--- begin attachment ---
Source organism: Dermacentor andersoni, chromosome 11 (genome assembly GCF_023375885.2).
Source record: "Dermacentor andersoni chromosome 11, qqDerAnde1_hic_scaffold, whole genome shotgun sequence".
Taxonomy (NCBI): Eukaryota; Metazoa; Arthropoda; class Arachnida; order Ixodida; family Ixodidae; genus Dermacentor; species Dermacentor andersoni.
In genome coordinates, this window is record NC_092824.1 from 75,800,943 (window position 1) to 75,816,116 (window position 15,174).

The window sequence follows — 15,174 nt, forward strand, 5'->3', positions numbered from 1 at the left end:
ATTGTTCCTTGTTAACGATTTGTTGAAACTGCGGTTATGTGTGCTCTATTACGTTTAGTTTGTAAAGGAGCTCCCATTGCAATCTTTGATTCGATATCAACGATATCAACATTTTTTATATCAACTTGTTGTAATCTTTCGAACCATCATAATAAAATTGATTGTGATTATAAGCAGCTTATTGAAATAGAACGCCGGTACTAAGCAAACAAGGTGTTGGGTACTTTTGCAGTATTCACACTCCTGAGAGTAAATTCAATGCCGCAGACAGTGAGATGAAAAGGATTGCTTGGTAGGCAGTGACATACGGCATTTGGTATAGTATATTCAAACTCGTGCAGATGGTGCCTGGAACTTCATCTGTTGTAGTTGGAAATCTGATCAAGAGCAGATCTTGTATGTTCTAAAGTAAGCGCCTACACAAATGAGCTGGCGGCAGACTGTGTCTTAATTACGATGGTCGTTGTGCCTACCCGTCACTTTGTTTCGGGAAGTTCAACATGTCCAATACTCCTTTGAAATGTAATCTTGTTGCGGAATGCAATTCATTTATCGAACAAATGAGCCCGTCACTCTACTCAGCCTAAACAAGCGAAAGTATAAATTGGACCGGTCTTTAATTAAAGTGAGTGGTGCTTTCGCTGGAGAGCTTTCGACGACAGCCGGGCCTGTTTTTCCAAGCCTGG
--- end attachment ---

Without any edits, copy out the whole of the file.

Source organism: Dermacentor andersoni, chromosome 11 (genome assembly GCF_023375885.2).
Source record: "Dermacentor andersoni chromosome 11, qqDerAnde1_hic_scaffold, whole genome shotgun sequence".
Taxonomy (NCBI): Eukaryota; Metazoa; Arthropoda; class Arachnida; order Ixodida; family Ixodidae; genus Dermacentor; species Dermacentor andersoni.
In genome coordinates, this window is record NC_092824.1 from 75,800,943 (window position 1) to 75,816,116 (window position 15,174).

The window sequence follows — 15,174 nt, forward strand, 5'->3', positions numbered from 1 at the left end:
ATTGTTCCTTGTTAACGATTTGTTGAAACTGCGGTTATGTGTGCTCTATTACGTTTAGTTTGTAAAGGAGCTCCCATTGCAATCTTTGATTCGATATCAACGATATCAACATTTTTTATATCAACTTGTTGTAATCTTTCGAACCATCATAATAAAATTGATTGTGATTATAAGCAGCTTATTGAAATAGAACGCCGGTACTAAGCAAACAAGGTGTTGGGTACTTTTGCAGTATTCACACTCCTGAGAGTAAATTCAATGCCGCAGACAGTGAGATGAAAAGGATTGCTTGGTAGGCAGTGACATACGGCATTTGGTATAGTATATTCAAACTCGTGCAGATGGTGCCTGGAACTTCATCTGTTGTAGTTGGAAATCTGATCAAGAGCAGATCTTGTATGTTCTAAAGTAAGCGCCTACACAAATGAGCTGGCGGCAGACTGTGTCTTAATTACGATGGTCGTTGTGCCTACCCGTCACTTTGTTTCGGGAAGTTCAACATGTCCAATACTCCTTTGAAATGTAATCTTGTTGCGGAATGCAATTCATTTATCGAACAAATGAGCCCGTCACTCTACTCAGCCTAAACAAGCGAAAGTATAAATTGGACCGGTCTTTAATTAAAGTGAGTGGTGCTTTCGCTGGAGAGCTTTCGACGACAGCCGGGCCTGTTTTTCCAAGCCTGG